The four Chinese student activists of Yeng Pway Ngon’s Unrest were revolutionaries only for a moment; in the three decades that the novel spans, they struggle with what it means to become ordinary people. Guoliang and Weikang grow up in southern Malaysia amid the brutality of the violent post-war struggle by the Malayan Communist Party against British rule. On the outskirts of the new villages where the colonial government has sequestered their families, the boys witness British soldiers leaning the bodies of Communist guerrillas against a fence ‘like suckling pigs ready to be roasted’. They attend a Chinese-language school in Singapore, where they learn the principles of revolution along with literacy, and join a radical student group with their classmates, the beautiful Ziqin and her political mentor and lover, Daming. When the police attempt to ban leftist student organisations, they march in the streets, chanting ‘Unity is Strength’, even as the police beat them with truncheons and fire tear gas to disperse them, one girl ‘choking so hard as she sang, she sounded like she was weeping’. But in Malaysia and Singapore, the other side wins. The last handful of Communist guerillas, isolated and decimated by a successful counterinsurgency, wandered out of the jungle in 1998. In Singapore, the Cambridge-educated lawyer Lee Kwan Yew came into power on the backs of the student movement, and then, once in full control, subjected his former allies to harassment and imprisonment.
For Yeng’s characters, life goes on. Daming and Ziqin plan to emigrate to the People’s Republic of China, but once in Hong Kong, they get cold feet. Daming becomes a philanderer, a capitalist, and a devoted hypocrite. ‘Those students were going too far. The government had to deal with them,’ he says of the PLA firing on the 1989 student demonstrations in Tiananmen Square. Expelled from university, Guoliang struggles to make ends meet in Singapore. Weikang is arrested by the secret police, who stamp his identity card with an indelible mark indicating that he is a radical. Unable to find employment in Singapore, he emigrates to China, where his foreign roots make him a target for persecution during the Cultural Revolution.
Yen’s novel was awarded the 2004 Singapore Literature Prize and praised by Singaporean critics for filling an important gap. Estranged from the English-speaking imperial metropole, the distant ethnic homeland, and the Malay culture surrounding them, Chinese Singaporean writers have long been preoccupied with how to articulate their unique identity. Lee’s regime has promoted a national narrative, from Chinese settlement to neoliberal prosperity, that tracked closely with Lee’s own idiosyncratic career — his autobiography is titled The Singapore Story — and marginalised Lee’s political opponents.
Dissenting voices such as Yeng, who was a political prisoner for a brief period in the late 1970s, have sought to challenge that narrative by exploring historical episodes that the Lee regime finds inconvenient, and representing a more multicultural Singapore. Before writing Unrest in 2002, Yeng established himself by writing several well-received novels on the plight of Chinese-educated Singaporean intellectuals. But in trying to produce an expanded version of ‘The Singapore Story’, they risk replacing one grand narrative with another. Representation can become tokenism, and history a list of events recited as if from a textbook. Unfortunately, Yeng’s novel sometimes lapses into this mode. ‘Have you forgotten? The year you left Singapore, in August, a group split from the PAP and set up their own party, Barisan Sosialis—the Socialist Front,’ Guoliang robotically informs Weikang. Yeng also inserts himself in the novel as a character, burdening the narrative with several tired monologues about the ethics of authorship. At one point, Ziqin scolds Yeng for his portrayals of women and female sexuality, in a ritual self-mortification that reminded me of certain male feminists who are willing to do anything to advocate for female equality except shut up and let women get a word in edgeways.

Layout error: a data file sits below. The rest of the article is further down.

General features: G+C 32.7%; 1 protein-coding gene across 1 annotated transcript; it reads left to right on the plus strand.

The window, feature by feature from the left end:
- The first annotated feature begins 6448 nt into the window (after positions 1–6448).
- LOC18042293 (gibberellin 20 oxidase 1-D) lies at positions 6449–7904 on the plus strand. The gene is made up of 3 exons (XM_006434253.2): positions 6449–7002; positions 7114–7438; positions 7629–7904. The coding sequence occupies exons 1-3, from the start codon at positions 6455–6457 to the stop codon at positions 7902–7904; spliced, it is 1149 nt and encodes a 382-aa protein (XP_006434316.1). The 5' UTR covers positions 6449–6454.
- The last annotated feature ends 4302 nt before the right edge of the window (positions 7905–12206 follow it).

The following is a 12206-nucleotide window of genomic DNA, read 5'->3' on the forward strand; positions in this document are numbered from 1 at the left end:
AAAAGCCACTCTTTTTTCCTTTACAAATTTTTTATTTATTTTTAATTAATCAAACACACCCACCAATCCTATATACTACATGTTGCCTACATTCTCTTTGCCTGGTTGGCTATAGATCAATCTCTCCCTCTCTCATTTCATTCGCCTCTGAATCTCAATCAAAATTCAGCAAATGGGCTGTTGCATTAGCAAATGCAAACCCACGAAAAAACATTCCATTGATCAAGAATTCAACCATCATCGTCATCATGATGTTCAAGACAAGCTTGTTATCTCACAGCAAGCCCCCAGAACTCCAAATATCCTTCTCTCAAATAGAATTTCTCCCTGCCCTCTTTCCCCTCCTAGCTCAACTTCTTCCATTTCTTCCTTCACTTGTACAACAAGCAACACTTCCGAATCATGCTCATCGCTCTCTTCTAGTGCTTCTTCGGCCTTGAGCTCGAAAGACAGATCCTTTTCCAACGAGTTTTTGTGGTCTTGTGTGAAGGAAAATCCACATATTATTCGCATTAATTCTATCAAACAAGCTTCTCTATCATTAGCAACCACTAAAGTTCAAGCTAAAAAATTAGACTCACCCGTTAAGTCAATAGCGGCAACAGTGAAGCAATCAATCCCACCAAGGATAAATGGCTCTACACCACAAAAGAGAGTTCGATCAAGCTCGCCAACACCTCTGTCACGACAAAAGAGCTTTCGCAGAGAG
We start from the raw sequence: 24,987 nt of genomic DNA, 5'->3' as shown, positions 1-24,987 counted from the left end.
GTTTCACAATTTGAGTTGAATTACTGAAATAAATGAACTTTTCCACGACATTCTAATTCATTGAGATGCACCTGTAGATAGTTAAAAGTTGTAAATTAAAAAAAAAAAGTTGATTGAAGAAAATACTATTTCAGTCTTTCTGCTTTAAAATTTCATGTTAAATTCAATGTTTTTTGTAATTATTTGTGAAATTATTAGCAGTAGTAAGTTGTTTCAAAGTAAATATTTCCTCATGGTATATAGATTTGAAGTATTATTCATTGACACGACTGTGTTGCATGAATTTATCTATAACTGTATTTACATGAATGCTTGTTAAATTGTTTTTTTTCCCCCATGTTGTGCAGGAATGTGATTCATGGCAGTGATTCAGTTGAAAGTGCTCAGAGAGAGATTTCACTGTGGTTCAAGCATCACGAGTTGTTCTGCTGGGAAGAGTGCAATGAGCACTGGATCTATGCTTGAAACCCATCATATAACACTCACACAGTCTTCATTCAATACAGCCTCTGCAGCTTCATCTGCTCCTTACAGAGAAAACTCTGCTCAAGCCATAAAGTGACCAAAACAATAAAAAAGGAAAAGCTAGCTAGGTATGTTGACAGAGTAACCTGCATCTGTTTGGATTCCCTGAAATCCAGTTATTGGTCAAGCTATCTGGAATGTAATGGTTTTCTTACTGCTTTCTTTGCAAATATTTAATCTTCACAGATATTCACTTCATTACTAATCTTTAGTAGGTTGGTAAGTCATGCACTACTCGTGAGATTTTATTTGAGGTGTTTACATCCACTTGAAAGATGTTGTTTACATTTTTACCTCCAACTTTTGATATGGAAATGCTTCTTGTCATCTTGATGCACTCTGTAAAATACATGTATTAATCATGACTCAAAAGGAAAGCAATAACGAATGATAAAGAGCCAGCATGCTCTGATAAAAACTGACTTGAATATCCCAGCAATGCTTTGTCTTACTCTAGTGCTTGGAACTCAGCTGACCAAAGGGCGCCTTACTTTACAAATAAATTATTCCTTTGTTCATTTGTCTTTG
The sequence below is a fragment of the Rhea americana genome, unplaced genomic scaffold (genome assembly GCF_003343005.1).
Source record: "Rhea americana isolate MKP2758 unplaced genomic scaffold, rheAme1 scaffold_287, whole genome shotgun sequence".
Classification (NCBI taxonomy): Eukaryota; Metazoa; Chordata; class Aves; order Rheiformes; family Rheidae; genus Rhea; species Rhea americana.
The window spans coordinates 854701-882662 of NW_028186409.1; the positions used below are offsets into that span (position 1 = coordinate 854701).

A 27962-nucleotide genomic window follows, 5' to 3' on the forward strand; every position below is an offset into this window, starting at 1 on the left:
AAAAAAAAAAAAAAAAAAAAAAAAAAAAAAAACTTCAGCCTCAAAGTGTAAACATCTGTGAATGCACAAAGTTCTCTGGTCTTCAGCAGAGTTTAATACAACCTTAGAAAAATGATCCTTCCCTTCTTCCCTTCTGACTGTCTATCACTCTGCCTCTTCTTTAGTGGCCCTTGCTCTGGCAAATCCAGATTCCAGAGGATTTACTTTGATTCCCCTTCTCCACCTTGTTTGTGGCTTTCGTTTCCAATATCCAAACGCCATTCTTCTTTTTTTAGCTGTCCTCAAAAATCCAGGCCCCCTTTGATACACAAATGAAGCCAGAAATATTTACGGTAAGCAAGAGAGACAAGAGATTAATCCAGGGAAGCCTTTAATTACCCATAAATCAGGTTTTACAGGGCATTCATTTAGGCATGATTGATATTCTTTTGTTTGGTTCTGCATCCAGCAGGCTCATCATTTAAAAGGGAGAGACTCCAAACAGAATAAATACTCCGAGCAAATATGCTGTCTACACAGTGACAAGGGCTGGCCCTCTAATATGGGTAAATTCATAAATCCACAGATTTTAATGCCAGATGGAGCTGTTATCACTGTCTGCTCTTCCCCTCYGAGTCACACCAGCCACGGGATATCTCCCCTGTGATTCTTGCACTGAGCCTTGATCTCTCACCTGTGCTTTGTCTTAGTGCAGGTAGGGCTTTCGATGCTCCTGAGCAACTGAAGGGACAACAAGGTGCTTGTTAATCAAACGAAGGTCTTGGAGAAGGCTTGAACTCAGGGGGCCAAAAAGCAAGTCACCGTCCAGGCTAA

It’s a shame because, if you cut away the twenty or so pages of metafictional nonsense, you have a complete novel that provides a lyrical, human history of what happened to the leftist student activists of the 1950s and 60s. The novel begins with a secret assignation between Ziqin and Guoliang in 1987, and moves back and forth in time and among voices. In Yeng’s novel, politics and sexual desire burn for decades, and while they fade, they are never extinguished. Guoliang meets up with Ziqin after three decades and sees the same passionate gaze of ‘a sixteen or seventeen-year-old girl dressed in a pure white uniform, her hair in pigtails.’ Jeremy Tiang excels at translating the long, complex sentences favoured by Chinese into a colloquial English:
‘In secondary school, Daming learnt about dialectical materialism and how to love the fatherland, but he doesn’t trust the Communist Party. And so we’ll move to Canada.’
To capture the curt irony of the original in English is a translation coup, and Tiang demonstrates similarly good judgment throughout the novel.
Unrest is a novel with few illusions. Weikang, sent down to a village during the Cultural Revolution, watches his faeces float down the river together with the bodies of the persecuted and acidly muses that ‘shit never once came up’ when he discussed dialectical materialism with Guoliang. Yet the novel faces the tragedy of history with a defiant melancholy. Ziqin confronts the author and forces him to admit that ‘even though she’s now a mature, middle-aged woman, inside that body the young girl lives on, the one that began to be chipped away after the marriage.’ The fiery radicals became businessmen, housewives, and pensioners — ordinary people. Yet such ordinary people once shook the world, and could do so again.